Estimating Effective Radiative Properties and In-Depth Radiative Heating of Porous Ablators

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2 Scopus citations


High entry speeds and exotic planetary gases can result in significant radiative heat loads on space capsules. The mechanism behind the transport of radiative signatures is fundamentally different from the conductive mode of energy transport, and penetration of radiative signatures depend on the effective radiative properties (coefficients) of the thermal protection systems (TPS) material that protects the space capsule. The radiative coefficients of carbon-based and silica-based fibrous materials have been computed as function of wavelength using the photon path length Monte Carlo method. Significant variations in the radiative coefficients are observed at wavelengths that are relevant to shock-layer emissions. Although carbon-based fibrous materials exhibit higher absorption coefficients in comparison to silica-based systems, absorption coefficient of carbon based material drops by two orders of magnitude in the range of 100-200 nm. The radiative properties of carbon-based fibrous material is seen to be dominated by scattering and absorption with minimal transmission. However, the transmission coefficients for the silica system dominated the radiative coefficients in the range of 100-1000 nm, which corresponds to most shock-layer emissions. The radiative coefficients are used to solve the radiative transport equation using the P-1 approach to obtain the in-depth radiative heat flux. The total energy equation for decomposing porous TPS materials is solved with the radiative heat flux from the P-1 model, and the conductive heat flux using the Fourier’s law. It is observed that peak temperatures inside the material are higher when radiative transport is explicitly accounted through the P-1 model. Small variations in the absorption coefficient of the silica-based materials also affected the in-depth temperature profiles. Additionally, a broader temperature distribution is obtained inside the material with low absorption coefficient, and the density profiles are also influenced by the radiative heat flux. This study demonstrates that it may be important to include radiative transport in material response solvers, and the need to accurately compute the effective radiative coefficients of the TPS materials.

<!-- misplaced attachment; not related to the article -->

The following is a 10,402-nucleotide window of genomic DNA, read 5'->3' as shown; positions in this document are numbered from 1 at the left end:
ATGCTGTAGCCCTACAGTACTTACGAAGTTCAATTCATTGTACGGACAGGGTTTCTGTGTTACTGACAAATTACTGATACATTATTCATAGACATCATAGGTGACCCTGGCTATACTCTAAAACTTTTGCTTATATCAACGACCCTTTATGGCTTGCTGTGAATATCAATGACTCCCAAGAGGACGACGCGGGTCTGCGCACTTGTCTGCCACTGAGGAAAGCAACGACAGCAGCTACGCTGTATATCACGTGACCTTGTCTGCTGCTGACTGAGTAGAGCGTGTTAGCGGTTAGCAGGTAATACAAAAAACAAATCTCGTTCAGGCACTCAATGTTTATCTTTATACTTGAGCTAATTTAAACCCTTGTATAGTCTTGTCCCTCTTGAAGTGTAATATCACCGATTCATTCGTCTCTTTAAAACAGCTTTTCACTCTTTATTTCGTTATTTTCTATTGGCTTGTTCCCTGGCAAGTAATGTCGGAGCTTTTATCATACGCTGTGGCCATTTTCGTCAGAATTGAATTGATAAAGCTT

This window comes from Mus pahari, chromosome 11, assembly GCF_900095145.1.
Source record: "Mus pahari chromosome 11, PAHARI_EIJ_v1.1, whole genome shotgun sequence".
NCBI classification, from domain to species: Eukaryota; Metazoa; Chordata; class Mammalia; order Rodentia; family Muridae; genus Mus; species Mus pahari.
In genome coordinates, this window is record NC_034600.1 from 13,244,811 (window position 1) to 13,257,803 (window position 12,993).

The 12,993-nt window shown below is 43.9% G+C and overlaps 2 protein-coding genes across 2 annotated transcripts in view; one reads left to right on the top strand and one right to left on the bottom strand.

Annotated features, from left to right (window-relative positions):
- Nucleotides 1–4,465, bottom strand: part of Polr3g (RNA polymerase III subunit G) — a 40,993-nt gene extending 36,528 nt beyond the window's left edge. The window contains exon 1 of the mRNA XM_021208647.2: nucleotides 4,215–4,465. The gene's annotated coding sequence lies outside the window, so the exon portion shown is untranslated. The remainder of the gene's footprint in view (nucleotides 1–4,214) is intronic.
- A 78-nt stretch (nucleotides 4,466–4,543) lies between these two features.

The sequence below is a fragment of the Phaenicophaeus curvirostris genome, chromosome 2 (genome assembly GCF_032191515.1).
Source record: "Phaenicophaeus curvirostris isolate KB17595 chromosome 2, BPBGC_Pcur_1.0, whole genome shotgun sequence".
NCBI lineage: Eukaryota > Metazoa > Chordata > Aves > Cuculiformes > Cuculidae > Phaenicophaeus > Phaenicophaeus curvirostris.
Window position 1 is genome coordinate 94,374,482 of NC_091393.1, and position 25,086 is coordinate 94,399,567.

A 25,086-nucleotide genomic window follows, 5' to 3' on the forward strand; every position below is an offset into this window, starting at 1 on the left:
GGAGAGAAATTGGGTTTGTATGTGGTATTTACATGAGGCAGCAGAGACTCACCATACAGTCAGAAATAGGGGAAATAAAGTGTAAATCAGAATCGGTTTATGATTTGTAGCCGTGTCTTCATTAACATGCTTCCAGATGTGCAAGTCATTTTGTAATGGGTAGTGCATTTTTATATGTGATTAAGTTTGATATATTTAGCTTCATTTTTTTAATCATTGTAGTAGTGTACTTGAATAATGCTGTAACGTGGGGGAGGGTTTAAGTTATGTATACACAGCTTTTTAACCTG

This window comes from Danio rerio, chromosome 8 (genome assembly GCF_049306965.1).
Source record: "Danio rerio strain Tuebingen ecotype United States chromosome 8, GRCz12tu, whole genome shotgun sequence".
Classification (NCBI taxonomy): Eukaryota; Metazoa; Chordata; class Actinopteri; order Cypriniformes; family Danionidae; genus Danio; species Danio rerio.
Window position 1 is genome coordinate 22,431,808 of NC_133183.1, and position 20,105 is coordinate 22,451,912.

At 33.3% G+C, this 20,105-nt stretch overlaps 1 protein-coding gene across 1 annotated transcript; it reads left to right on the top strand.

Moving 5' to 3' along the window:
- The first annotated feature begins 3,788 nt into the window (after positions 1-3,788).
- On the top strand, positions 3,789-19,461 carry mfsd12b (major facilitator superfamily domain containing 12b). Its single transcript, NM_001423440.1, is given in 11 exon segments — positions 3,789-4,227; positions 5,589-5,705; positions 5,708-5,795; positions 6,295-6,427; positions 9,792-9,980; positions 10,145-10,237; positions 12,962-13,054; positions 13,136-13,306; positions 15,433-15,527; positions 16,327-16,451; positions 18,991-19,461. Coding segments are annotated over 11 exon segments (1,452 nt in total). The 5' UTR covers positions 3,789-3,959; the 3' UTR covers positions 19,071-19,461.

Original languageEnglish
StatePublished - Jan 3 2022
EventAIAA Science and Technology Forum and Exposition, AIAA SciTech Forum 2022 - San Diego, United States
Duration: Jan 3 2022Jan 7 2022


ConferenceAIAA Science and Technology Forum and Exposition, AIAA SciTech Forum 2022
Country/TerritoryUnited States
CitySan Diego

Bibliographical note

Funding Information:
The work is supported by the NASA entry systems modeling project under grant number 80NSSC20K1072. Initial support was also provided by the NASA Kentucky EPSCoR under NASA grant number 80NSSC19M0052. Insightful discussions with Aaron Brandis and Christopher Johnston are greatly appreciated. We would also like to thank the University of Kentucky Center for Computational Sciences and Information Technology Services Research Computing for their support and use of the Lipscomb Compute Cluster and associated research computing resources.

Publisher Copyright:
© 2022, American Institute of Aeronautics and Astronautics Inc, AIAA. All rights reserved.

ASJC Scopus subject areas

  • Aerospace Engineering


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